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Shenzhen fruit market hit by Guangzhou list
Latest Updated by 2007-03-30 09:27:22

THE Guangzhou food safety office's compilation of a groundless list of 12 kinds of fruit branded "unsafe for consumption" has severely affected Shenzhen's fruit wholesale and retail markets, which recorded a 50 percent decrease in sales in the past week, local media said.

"The list of the 12 kinds of fruit was made on the basis of some research the office's employees did. The result was not from any onfield inspection to fruit markets," said an official with the Guangzhou food safety office, who gave only her last name Li.

Li said the office had received thousands of inquiries calls about the list from fruit sellers around the country since March 20, when the list was first made public on the office's Web site.

"The list was meant to be a reference for consumers, and we never expect it to have such huge impact on fruit market," Li said.

However, the "reference" list has dealt a severe blow on Shenzhen's fruit business. Many fruit wholesalers from other provinces as well as from Hong Kong and Southeast Asia have canceled their orders in the past week, the Daily Sunshine report said.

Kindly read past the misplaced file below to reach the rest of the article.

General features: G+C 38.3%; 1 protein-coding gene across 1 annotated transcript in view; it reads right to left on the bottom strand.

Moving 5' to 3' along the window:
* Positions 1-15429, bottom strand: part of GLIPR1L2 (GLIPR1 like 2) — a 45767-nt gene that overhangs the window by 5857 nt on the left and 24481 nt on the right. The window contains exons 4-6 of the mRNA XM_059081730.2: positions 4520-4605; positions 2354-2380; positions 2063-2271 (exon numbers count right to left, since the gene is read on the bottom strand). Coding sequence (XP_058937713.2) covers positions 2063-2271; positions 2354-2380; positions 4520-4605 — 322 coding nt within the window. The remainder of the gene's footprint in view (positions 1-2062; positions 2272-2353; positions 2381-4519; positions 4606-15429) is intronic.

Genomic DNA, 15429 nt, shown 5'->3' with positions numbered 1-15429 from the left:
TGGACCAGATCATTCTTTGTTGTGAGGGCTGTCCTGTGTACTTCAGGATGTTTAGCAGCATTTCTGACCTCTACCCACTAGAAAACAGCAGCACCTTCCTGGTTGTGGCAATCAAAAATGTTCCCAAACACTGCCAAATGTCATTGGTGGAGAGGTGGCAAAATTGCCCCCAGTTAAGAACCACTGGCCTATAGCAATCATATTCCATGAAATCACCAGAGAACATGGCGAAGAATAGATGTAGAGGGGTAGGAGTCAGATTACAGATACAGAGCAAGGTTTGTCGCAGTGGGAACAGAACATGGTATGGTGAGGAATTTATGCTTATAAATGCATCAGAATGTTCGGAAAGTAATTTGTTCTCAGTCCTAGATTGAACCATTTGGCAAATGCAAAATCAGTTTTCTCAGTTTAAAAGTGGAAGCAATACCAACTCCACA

Pan Yong, a fruit dealer at the Buji farm produce wholesale market, said that his business was down by almost 90 percent last week. "Apple, pear, watermelon, litchi, orange and banana, all the fruit I deal with are on the list. The daily sale volume of apple, for example, dropped to two to five tons each day from 50 tons before March 20," Pan said.

Pan said he became aware of the fruit list after he received a phone call from a Hong Kong client who canceled an recent order and said he dared not import fruit from the mainland any more.

The apples and pears Pan bought from fruit growers in Anhui and Shandong provinces used to sell well in Shenzhen, with buyers from as far as Southeast Asia, but now he hardly receives any inquiries, the Daily Sunshine said.

Fruit sales slowed after the list was announced, but Shenzhen's fruit wholesalers are also having difficulties collected payment for fruit they sold before the list wat put out.

Chen Weixiong who delivered 110,000 cartons of orange to a client in Singapore in early March didn't receive the payment which was due last week. "He called last week saying that there were reports online saying fruit from China are poisonous. He refused to pay me for the oranges," Chen said.

Official statistics from the Buji market showed that more than 1,800 tons of fruit were sold at the market every day, one-third of which were sent to Southeast Asia. After the Guangzhou list was released, the fruit export volume fell to near zero, while domestic sales were slashed by 50 percent.

Editor: Wing

By:Wei Jie
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